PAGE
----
How Do I Use A QR Code?
QR Codes are very easy to use. You can use one via your smartphones whereby the smartphone uses its camera and an App to read the code. At the most it should take 5 seconds to scan a QR Code and process its data. The App on your phone uses the caperate to take an image of the QR Code you point it at, and the app then runs this image through an algorithm that extracts its data.
In industrial applications, special hardware can be used, but this isn't a critical requirement. Not being restricted to only special hardware is one of the key advantages QR Codes have. The benefits of using special hardware are related to speed and reliability. If you need to scan thousands of codes per hour in a warehouse, a smartphone with an App may not be the most efficient method. Hardware 100% dedicatd to this task can do so a lot more efficiently.
If you are interested in a more detailed walk through of how to scan a QR Code with a Smartphone, then keep reading, otherwise skip this section and move to the next page - 5. Who Invented QR Codes And Why?.
There are a few things you will need before we get started.
A QR Code - This ones pretty obvious, you need a QR Code to scan. If you don’t have one of your own then here’s one for you. We also have a page that allows you to “Make Your Own QR Code” if you would prefer to play with your own.
A Scanner - In this case we will use your smartphone and a Barcode Scanning app. Clearly if you are reading this on your smartphone, you will need a second device to scan with. Smartphone Apps are available for most popular platforms, if you’re not familiar with them and don't already have one, then we do have some recommendations here.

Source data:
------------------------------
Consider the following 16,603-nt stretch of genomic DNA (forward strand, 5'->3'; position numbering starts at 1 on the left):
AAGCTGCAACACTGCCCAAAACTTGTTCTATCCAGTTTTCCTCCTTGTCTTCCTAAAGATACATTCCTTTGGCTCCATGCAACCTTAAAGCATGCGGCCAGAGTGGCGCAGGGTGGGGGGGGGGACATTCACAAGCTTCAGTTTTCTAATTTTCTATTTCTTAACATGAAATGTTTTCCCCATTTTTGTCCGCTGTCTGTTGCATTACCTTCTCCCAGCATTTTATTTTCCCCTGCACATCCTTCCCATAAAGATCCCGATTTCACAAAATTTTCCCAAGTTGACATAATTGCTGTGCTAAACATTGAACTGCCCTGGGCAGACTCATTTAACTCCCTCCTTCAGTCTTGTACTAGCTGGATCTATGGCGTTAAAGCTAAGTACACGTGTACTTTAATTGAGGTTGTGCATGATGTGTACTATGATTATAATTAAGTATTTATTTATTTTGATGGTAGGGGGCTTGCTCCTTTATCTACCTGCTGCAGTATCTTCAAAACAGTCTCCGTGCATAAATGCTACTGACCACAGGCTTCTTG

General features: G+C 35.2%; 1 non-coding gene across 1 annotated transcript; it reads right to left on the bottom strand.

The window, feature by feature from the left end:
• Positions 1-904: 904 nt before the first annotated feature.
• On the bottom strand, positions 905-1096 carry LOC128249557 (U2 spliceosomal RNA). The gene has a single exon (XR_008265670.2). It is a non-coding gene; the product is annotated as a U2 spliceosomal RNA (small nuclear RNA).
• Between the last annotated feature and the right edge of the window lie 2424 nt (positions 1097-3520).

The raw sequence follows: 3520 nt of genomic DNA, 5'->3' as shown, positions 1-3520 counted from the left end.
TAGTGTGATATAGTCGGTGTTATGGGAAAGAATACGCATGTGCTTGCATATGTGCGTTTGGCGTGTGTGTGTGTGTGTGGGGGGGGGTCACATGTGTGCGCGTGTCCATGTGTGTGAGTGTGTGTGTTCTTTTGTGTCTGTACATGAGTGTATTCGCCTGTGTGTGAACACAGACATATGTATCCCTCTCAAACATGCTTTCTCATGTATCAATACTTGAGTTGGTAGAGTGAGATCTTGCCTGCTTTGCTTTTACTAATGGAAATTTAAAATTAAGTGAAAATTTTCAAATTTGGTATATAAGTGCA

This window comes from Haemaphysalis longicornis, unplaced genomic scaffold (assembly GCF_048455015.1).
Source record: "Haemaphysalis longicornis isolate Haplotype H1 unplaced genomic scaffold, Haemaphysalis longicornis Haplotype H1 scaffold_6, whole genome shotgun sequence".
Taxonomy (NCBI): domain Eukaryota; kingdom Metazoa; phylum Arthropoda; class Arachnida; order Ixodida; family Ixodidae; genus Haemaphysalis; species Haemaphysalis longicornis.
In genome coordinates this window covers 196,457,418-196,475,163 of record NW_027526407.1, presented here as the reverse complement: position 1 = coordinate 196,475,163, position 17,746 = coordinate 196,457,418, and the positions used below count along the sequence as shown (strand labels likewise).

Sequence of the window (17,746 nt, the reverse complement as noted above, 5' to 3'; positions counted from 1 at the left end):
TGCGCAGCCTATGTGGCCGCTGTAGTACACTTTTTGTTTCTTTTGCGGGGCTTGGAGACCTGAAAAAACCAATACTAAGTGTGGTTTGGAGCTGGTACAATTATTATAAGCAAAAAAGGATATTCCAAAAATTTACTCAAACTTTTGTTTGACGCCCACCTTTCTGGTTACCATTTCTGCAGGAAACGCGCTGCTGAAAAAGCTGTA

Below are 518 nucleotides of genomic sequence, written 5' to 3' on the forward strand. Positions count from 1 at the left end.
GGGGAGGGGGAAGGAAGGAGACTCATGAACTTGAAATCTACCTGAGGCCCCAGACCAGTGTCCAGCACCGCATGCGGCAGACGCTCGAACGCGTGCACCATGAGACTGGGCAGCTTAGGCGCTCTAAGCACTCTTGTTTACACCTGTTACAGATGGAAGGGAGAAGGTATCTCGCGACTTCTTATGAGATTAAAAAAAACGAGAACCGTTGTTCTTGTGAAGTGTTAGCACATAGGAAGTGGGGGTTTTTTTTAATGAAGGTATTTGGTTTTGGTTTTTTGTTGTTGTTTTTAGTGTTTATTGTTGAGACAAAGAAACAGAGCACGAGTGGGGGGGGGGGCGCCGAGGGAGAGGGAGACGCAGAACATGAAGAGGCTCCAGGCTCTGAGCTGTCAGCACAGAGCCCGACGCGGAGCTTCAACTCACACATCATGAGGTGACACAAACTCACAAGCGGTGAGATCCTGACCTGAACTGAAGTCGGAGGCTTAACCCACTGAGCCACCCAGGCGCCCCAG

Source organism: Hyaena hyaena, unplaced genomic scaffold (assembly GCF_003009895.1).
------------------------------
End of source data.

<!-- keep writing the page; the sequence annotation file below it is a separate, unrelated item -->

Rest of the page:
So the first thing you want to do is launch the app you’re going to use. Some apps will jump straight in and present you with the viewfinder but others may require a few clicks to get you ready to scan. The app should talk you through how to get get to a point where you are ready to scan the QR Code.
When you’re ready to scan, you will likely have the live view from your camera visible on your screen and a viewfinder of some sort overlayed on the screen. Some apps do give you the option to open an image already stored on your phone or at a URL and process a code from a digital source. This does saves you from needing a second device if already browsing from your smartphone or allows you to take a photo of a QR Code and then look at its contents at a alter time.
Using the viewfinder on your screen, centre the QR Code, some apps will provide you with target markers.
After a few seconds of steadying the QR Code within the apps viewfinder, the app will gain focus and take an image of the QR Code. it doesn't matter if you scanned this upside down. The app will then decode the QR Code and should relatively quickly present to you what it found within. Most apps will then also give you some suggestions on how to process the data.
If you scanned the QR Code example we provided, then your scanner should have been presented you with contact data and given you the option to save this data to your smartphones address book. Had the QR Code contained calendar data then you would have received an option to add the data to your calendar. Alternatively a URL would have given you the option to open your browser and visit a link.
What you can do with the data and your devices ability to decode the data is down to the developer of the application you’re using. If you don't get the options you’re looking for then try another app and see if that behaves more as you would expected.
Keep Reading: 5. Who Invented QR Codes And Why?
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